The Chicago Cubs led the National League in runs and on-base percentage in 2008 and were second in batting average. The same Chicago Cubs fired hitting coach Gerald Perry on Sunday because they’re not hitting as well.
And now you’re asking: Why don’t the Braves, who have scored only 10 more runs than the Cubs, do the same?
Answer: Because you never want to take your cue from the Cubs, who have been getting it wrong for more than a century.
Answer: Because the Cubs are, once again, wrong.
Gerald Perry — former Brave, good guy — is a skilled hitting coach. The Cubs, who know something about goats, needed a scapegoat. Are they hitting much this season? Nope. But they’re the same guys (minus Aramis Ramirez, who’s been hurt) as last season.
As Alfonso Soriano told reporters: “Last year, nobody said nothing. We had the best team offensively. He was the best hitting coach. This year, we have a little problem and now he’s the worst.”
In the same Associated Press story, Ryan Theriot said Perry “did everything in his power aside from going up there and hitting for us.”
This space sought to address the Pendleton issue 10 days ago, but the matter, if you judge by comments on the ol’ blog, hasn’t been put to rest. Is it the hitting coach’s fault that Jeff Francoeur has a lifelong penchant for swinging at the first delivery? (I saw him play a doubleheader when he was a Parkview senior, and he swung at the first pitch seven of eight times.)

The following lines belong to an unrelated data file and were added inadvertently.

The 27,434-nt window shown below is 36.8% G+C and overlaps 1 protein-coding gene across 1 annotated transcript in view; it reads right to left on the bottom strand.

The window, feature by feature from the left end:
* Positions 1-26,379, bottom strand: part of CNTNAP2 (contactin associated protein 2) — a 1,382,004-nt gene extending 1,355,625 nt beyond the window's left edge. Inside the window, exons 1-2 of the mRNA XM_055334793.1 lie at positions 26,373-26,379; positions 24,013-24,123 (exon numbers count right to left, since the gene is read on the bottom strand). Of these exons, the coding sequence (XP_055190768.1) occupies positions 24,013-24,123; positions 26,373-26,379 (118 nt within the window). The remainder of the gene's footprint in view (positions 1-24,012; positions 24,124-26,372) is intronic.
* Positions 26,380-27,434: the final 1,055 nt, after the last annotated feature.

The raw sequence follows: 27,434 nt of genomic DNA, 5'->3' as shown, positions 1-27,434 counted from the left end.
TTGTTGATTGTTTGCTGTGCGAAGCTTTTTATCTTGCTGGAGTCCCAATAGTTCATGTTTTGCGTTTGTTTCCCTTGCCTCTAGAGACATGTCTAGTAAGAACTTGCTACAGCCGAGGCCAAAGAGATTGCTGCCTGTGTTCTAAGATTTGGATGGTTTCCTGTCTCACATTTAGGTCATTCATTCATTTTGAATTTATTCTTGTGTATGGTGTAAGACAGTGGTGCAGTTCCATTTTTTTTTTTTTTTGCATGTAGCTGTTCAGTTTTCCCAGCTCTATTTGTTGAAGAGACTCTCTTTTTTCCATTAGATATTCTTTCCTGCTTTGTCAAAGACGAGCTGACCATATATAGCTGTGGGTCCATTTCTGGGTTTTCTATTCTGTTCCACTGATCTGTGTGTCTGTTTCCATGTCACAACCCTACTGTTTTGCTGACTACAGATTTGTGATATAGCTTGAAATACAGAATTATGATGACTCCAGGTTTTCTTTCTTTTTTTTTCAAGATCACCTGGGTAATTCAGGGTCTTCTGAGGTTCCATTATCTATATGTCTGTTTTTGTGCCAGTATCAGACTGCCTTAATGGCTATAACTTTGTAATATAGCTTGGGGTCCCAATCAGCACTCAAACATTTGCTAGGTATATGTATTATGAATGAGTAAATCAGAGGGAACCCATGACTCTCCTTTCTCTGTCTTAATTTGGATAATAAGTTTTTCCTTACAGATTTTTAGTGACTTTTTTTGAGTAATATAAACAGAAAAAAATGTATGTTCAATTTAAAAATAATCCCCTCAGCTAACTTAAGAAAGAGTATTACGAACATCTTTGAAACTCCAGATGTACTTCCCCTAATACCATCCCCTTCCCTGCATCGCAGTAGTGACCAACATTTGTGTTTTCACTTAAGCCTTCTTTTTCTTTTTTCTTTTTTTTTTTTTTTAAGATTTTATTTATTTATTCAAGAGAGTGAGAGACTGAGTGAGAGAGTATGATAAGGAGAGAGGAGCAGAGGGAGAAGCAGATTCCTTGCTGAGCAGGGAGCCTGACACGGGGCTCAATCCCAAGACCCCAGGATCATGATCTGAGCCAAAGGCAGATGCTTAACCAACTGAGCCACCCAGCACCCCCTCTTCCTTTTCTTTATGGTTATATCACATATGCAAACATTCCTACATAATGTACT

Is it Pendleton’s fault Jordan Schafer struck out 358 times in 385 minor-league games before this season? Is it Pendleton’s fault Frank Wren had to dump Mark Teixeira for Casey Kotchman, who has never had more than 14 homers in a big-league season?
Pendleton’s track record:
Only in one of Pendleton’s seven full seasons — his first — have the Braves finished in the bottom half of the league in any of the three key offensive categories. This year they’re in the lower half in all three, but which is the exception and which the rule? And really, given the makeup of this roster, should we have expected much more?
Chipper Jones has won a batting title on Pendleton’s watch. Brian McCann has won the Silver Slugger award. Andruw Jones hit 51 homers in 2005 and 41 in 2006. If Pendleton is to blame for all the bad, is he not deserving of credit for any of the good?
Bottom line: With these Braves, it’s not the hitting coach. It’s the hitters, or the abject lack thereof.